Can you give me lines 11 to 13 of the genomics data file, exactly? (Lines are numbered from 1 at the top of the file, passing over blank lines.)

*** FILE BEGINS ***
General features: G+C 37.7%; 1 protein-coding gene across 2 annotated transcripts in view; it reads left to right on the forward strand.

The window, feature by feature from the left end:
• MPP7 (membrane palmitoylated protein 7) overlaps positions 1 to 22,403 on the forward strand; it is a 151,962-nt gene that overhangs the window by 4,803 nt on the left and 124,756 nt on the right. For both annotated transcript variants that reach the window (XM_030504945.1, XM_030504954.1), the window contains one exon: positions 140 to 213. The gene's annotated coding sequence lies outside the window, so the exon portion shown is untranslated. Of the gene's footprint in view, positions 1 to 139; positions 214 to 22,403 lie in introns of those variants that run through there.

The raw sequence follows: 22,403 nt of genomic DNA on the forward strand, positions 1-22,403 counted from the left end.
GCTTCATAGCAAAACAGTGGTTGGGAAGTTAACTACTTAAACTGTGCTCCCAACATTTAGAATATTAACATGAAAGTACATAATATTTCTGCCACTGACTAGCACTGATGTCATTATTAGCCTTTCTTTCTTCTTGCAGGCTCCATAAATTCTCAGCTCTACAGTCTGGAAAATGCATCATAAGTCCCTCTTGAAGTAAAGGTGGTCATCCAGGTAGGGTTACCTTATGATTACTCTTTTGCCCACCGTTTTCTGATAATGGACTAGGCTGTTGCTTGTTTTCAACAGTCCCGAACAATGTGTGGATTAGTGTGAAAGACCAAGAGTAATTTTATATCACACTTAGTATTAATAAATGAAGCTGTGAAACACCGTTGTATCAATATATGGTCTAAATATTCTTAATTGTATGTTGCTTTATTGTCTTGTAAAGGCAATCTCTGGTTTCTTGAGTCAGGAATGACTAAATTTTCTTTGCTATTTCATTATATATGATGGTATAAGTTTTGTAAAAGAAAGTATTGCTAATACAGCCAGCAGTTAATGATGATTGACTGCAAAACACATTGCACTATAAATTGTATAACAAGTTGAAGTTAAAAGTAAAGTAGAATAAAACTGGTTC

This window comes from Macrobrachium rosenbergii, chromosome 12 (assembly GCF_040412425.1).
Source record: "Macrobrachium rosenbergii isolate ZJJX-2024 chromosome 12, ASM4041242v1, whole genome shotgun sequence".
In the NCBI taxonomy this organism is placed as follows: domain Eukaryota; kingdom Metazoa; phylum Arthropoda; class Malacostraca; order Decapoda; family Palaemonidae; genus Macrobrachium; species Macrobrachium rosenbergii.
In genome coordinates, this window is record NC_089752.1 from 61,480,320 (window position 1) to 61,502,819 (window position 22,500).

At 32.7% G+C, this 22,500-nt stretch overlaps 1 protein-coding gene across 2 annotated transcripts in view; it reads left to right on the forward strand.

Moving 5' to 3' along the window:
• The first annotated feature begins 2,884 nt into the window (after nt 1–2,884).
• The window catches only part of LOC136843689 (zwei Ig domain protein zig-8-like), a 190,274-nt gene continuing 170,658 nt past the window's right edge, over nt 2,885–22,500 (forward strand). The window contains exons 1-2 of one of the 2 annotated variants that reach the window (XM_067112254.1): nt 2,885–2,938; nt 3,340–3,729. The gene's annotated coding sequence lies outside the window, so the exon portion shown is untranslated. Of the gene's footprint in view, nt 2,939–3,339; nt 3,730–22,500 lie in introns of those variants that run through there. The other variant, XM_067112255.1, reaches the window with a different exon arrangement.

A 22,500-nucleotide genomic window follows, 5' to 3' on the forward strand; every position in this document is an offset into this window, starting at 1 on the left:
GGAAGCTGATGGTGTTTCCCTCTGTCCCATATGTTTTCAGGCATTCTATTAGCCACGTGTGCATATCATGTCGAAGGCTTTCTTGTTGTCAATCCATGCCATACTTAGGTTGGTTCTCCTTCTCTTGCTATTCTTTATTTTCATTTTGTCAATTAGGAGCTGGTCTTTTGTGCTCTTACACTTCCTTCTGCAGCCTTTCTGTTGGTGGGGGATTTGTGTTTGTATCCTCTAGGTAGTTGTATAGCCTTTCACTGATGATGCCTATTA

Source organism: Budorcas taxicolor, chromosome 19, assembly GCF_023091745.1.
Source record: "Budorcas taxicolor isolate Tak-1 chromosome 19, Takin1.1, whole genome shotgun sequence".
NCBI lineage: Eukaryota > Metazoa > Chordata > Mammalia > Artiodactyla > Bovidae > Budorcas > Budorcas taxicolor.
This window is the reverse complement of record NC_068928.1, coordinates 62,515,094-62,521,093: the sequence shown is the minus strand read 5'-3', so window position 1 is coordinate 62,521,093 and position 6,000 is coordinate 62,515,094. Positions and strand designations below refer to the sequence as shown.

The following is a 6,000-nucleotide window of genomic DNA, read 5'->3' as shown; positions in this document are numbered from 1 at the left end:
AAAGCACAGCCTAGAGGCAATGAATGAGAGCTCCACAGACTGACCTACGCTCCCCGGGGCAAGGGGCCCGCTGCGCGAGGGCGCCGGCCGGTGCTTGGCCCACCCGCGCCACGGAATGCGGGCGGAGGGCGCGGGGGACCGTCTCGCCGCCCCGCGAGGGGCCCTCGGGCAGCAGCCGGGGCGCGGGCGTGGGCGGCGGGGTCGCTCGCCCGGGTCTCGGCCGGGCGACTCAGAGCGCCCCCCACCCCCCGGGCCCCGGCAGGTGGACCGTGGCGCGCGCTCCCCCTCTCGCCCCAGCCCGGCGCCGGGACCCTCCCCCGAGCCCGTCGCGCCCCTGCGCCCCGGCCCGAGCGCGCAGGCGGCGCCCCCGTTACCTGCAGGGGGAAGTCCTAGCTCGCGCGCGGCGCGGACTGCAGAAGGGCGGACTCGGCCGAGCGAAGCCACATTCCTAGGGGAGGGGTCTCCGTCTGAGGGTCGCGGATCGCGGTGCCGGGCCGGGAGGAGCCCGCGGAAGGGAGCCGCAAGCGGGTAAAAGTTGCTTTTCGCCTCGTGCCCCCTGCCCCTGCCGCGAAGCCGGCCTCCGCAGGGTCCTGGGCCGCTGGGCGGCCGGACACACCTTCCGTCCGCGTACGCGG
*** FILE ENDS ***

Moving 5' to 3' along the window:
• The first annotated feature begins 2,884 nt into the window (after nt 1–2,884).
• The window catches only part of LOC136843689 (zwei Ig domain protein zig-8-like), a 190,274-nt gene continuing 170,658 nt past the window's right edge, over nt 2,885–22,500 (forward strand). The window contains exons 1-2 of one of the 2 annotated variants that reach the window (XM_067112254.1): nt 2,885–2,938; nt 3,340–3,729. The gene's annotated coding sequence lies outside the window, so the exon portion shown is untranslated. Of the gene's footprint in view, nt 2,939–3,339; nt 3,730–22,500 lie in introns of those variants that run through there. The other variant, XM_067112255.1, reaches the window with a different exon arrangement.